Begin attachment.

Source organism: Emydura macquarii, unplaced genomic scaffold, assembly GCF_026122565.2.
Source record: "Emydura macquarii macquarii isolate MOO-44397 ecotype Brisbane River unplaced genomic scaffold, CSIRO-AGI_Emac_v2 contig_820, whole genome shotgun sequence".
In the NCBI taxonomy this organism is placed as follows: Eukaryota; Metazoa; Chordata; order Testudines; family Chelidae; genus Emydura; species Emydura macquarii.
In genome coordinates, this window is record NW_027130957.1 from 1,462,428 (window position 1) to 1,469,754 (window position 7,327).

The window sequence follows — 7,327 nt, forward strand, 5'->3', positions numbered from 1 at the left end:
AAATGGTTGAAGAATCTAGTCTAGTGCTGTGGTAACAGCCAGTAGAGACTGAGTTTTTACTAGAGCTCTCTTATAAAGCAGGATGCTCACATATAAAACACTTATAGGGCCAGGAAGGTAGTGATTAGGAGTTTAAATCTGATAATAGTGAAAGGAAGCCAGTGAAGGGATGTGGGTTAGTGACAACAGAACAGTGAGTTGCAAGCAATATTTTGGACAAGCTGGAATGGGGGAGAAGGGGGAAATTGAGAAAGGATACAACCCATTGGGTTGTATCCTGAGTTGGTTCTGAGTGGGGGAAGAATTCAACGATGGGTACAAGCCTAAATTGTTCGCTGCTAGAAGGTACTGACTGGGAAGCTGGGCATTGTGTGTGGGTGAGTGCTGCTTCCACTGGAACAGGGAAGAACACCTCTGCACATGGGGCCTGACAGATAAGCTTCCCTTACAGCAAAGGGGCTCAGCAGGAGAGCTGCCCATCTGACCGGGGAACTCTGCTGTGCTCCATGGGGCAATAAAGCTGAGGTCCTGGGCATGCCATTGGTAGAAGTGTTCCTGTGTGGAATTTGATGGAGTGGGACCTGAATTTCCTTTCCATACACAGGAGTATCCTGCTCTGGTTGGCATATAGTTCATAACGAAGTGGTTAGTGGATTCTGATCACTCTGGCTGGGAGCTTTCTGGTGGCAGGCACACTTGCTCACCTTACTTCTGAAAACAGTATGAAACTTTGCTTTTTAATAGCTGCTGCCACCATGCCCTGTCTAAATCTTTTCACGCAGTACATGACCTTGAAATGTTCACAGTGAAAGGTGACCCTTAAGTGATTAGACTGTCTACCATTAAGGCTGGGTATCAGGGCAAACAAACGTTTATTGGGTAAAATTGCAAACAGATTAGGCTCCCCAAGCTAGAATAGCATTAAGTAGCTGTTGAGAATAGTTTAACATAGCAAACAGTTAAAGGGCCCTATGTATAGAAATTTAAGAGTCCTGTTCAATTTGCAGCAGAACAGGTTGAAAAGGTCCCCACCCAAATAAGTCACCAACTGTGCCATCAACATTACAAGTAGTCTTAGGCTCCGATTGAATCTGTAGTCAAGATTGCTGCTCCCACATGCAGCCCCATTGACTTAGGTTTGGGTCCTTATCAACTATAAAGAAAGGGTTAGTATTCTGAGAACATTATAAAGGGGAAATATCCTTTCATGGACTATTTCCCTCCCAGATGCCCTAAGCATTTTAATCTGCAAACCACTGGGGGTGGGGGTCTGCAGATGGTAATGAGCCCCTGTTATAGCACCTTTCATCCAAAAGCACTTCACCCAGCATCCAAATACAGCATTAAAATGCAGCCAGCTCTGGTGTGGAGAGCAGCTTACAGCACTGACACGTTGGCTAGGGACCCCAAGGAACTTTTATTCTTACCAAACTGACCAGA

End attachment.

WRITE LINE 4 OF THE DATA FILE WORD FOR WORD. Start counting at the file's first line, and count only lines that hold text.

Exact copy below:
In genome coordinates, this window is record NW_027130957.1 from 1,462,428 (window position 1) to 1,469,754 (window position 7,327).